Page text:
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Manderston

Manderston
©2016 Gazetteer for Scotland

Manderston

Located 1½ miles (2.5 km) east northeast of Duns and 9 miles (14 km) north of Coldstream in the Scottish Borders, Manderston was originally built in the 1790s. However, the house was recreated between 1890 and 1905 in the 'Adam Revival' style by architect John Kinross for Sir James Millar, known as 'Lucky Jim' because of his success on the race-track. Millar's father had bought the estate in 1860. 'Lucky Jim' married Evelyn Curzon, sister of the Viceroy of India, and her family home, Kedleston in Derbyshire, an 18th Century masterpiece by Robert Adam (1728-92), provided the model for Manderston. Millar spared no expense and Kinross cut no corners; the result is appropriately stunning. The outside is restrained, but the inside is replete with fine ceilings and detailed fittings. Furniture is in the French style. A particular feature is the remarkable silver balustrade on the main staircase, thought to be the only one in the world, which takes weeks to clean.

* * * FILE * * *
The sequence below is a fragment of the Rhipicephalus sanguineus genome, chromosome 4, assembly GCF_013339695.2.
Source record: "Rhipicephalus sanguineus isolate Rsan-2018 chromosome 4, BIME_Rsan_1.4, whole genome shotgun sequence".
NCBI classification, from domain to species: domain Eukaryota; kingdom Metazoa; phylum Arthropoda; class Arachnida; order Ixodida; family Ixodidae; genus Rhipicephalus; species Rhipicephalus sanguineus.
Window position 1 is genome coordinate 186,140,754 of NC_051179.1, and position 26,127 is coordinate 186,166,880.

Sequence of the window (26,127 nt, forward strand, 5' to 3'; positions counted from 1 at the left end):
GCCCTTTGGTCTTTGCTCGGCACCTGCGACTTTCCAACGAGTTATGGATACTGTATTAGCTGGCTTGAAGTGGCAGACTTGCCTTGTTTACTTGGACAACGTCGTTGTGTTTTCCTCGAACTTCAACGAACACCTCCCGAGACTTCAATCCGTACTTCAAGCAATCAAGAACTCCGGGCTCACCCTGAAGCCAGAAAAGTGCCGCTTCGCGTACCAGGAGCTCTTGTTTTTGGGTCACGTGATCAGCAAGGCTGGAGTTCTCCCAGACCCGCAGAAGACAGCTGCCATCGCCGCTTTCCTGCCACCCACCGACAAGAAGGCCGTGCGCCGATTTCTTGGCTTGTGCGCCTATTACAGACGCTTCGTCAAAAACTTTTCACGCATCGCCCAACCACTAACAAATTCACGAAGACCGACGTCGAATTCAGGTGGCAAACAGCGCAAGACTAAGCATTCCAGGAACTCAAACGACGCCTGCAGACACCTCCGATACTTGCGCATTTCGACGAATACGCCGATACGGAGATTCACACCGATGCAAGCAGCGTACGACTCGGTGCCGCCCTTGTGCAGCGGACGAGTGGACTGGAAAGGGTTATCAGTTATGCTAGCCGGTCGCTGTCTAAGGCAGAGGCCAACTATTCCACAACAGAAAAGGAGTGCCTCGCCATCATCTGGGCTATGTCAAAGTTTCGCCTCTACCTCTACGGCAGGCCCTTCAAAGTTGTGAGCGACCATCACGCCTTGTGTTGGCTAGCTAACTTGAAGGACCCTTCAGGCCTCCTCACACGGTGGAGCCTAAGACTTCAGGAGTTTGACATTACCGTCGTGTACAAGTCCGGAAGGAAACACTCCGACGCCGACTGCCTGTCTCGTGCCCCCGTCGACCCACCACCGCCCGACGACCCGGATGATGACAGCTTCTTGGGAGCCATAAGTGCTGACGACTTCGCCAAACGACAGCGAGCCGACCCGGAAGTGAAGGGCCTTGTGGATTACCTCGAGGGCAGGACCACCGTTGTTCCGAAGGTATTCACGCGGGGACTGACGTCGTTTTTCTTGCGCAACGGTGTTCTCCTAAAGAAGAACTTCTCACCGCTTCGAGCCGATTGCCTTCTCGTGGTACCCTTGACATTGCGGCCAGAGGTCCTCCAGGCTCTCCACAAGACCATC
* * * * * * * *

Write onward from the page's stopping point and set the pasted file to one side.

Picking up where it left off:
Even 'below stairs' in the kitchens, pantry and such-like, every modern convenience was used, and no detail overlooked. Almost everything can be seen today exactly as it was when the house was completed. Even the dairy is luxuriously panelled in marble, with a vaulted ceiling, making it more like a chapel than its intended purpose.

Manderston boasts perhaps the finest stables in the world, again commissioned by Millar in 1895. These include barrel-vaulted ceilings, stalls constructed of the finest teak, embellished with brass and marble, together with tiled troughs, all of a quality more appropriately found in a superior hotel. Outside, there are 23 ha (56 acres) of gardens.

Today, the house remains in the family, the property of Lord and Lady Palmer - once the owners of the Huntley & Palmer biscuit empire. They have undertaken a major restoration and have secured the future of the house by making it available for corporate hospitality and as a set for film and television. The building has served as a location for several films, including The House of Mirth (2000) and Man to Man (2005).


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